I've seen the topic of the automorphism group appear in several introductory graph theory books I've looked at. It always feel oddly disjointed and poorly motivated to me.

Is there any practical (or impractical for that matter) applications of knowing the automorphism group of a graph?

  • $\begingroup$ Have you ever written an algorithm that exploits the symmetries of the underlying object? $\endgroup$ – Stella Biderman Nov 1 '16 at 19:15
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    $\begingroup$ Knowing the whole group or just knowing some non-trivial automorphism? One could imagine that might make a difference to the answer. $\endgroup$ – David Richerby Nov 1 '16 at 19:31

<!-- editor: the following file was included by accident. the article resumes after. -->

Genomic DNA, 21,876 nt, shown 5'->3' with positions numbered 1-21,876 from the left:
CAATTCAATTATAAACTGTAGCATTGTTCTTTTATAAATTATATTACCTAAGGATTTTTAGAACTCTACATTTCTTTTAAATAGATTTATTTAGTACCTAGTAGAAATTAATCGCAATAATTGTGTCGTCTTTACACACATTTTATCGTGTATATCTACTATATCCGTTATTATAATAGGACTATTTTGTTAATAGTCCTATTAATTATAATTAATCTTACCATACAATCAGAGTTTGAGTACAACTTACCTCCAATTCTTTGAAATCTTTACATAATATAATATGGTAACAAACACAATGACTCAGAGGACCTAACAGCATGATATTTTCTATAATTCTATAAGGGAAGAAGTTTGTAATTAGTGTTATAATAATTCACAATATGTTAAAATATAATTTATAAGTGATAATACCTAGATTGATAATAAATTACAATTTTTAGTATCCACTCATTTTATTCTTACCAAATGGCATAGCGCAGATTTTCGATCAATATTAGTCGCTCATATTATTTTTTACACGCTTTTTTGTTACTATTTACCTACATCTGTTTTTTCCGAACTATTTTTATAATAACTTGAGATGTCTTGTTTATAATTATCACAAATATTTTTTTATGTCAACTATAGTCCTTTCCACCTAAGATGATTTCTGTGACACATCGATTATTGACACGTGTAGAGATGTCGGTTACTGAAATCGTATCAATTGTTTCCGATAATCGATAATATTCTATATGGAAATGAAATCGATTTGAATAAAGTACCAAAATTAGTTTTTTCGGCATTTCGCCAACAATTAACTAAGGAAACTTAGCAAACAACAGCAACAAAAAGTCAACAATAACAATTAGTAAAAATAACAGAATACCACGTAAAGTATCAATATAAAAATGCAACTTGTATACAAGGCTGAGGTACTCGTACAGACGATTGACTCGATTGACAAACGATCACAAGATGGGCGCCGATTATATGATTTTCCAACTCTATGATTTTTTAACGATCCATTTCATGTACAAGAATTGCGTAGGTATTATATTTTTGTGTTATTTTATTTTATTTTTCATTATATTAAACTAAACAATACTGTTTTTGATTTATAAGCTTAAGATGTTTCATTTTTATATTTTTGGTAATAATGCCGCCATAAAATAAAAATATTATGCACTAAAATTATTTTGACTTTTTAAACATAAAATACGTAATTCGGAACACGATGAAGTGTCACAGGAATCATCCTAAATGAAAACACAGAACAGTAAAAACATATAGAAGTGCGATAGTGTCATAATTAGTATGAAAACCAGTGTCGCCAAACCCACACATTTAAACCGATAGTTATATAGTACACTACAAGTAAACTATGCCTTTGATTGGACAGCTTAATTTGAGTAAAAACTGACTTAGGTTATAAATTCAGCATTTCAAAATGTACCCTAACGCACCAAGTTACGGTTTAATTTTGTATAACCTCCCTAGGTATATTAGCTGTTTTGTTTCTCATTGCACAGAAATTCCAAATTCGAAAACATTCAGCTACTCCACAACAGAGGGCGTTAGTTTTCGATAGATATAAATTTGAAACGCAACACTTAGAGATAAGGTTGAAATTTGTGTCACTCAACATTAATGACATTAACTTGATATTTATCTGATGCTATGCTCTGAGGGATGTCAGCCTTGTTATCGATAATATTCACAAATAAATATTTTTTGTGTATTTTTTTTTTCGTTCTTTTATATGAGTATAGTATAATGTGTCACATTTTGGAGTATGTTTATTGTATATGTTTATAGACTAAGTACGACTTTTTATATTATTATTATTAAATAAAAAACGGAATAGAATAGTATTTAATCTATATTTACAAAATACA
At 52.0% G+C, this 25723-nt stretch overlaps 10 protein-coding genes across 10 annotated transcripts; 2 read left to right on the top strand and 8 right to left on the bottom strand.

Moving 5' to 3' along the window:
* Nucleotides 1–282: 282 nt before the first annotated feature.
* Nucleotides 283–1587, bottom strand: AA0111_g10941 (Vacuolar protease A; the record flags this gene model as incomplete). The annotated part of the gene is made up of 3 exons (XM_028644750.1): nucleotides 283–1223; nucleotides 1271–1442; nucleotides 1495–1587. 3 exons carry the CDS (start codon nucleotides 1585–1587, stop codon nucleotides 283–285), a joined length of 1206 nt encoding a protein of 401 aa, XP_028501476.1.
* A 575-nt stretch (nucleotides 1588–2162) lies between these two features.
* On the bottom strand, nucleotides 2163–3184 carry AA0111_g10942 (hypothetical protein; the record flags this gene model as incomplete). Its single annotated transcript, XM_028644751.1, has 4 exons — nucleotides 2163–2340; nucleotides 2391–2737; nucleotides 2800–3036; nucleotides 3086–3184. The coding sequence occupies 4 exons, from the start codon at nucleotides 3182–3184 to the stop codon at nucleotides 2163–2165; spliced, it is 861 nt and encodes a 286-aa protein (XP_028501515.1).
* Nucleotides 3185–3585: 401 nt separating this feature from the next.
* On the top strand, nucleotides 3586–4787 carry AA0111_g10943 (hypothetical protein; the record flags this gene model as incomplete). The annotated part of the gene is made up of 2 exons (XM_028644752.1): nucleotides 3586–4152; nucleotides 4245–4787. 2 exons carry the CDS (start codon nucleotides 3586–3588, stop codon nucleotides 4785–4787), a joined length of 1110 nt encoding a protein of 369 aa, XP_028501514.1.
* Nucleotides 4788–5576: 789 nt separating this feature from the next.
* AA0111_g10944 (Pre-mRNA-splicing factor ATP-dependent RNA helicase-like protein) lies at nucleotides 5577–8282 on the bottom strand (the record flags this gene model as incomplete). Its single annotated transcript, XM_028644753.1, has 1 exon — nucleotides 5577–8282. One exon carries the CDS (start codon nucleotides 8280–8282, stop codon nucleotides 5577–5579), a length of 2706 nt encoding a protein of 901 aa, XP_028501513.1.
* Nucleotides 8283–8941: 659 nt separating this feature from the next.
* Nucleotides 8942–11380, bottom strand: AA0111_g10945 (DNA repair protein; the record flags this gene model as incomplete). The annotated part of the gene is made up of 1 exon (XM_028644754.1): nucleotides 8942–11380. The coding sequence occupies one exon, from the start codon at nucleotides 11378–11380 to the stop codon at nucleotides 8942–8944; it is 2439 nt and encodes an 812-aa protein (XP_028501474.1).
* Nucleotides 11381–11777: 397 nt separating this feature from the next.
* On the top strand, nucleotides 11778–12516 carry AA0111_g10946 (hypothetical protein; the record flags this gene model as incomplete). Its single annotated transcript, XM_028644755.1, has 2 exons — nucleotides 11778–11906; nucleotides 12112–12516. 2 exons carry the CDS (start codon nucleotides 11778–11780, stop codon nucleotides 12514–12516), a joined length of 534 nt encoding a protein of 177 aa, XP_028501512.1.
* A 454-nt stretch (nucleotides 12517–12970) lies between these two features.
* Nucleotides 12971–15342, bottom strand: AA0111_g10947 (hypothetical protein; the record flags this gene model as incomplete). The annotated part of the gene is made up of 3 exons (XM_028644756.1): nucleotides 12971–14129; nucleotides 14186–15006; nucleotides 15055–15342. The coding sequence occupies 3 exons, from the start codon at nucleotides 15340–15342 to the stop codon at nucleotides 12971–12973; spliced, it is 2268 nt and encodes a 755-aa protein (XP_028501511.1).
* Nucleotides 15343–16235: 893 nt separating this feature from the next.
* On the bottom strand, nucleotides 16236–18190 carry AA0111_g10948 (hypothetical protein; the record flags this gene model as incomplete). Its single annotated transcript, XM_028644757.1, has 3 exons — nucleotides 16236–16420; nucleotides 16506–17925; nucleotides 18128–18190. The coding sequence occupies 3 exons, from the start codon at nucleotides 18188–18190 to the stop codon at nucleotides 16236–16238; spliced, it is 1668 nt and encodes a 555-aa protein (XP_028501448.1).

Automorphism capture a natural notion of symmetry of graphs. As a result, they can be used to speed up algorithms that would otherwise run slowly by chopping down the search space.

For example, integer programming is usually solved via branch-and-bound. However, if an equation is degenerate this can take far longer than necessary to run, because it has to keep checking symmetric parts of the tree. We can use graph automorphisms to compute the orbits of variables in the linear programming problem, and then treat parts with the same orbit as identical. A recent application of such techniques to MILP can be read here.


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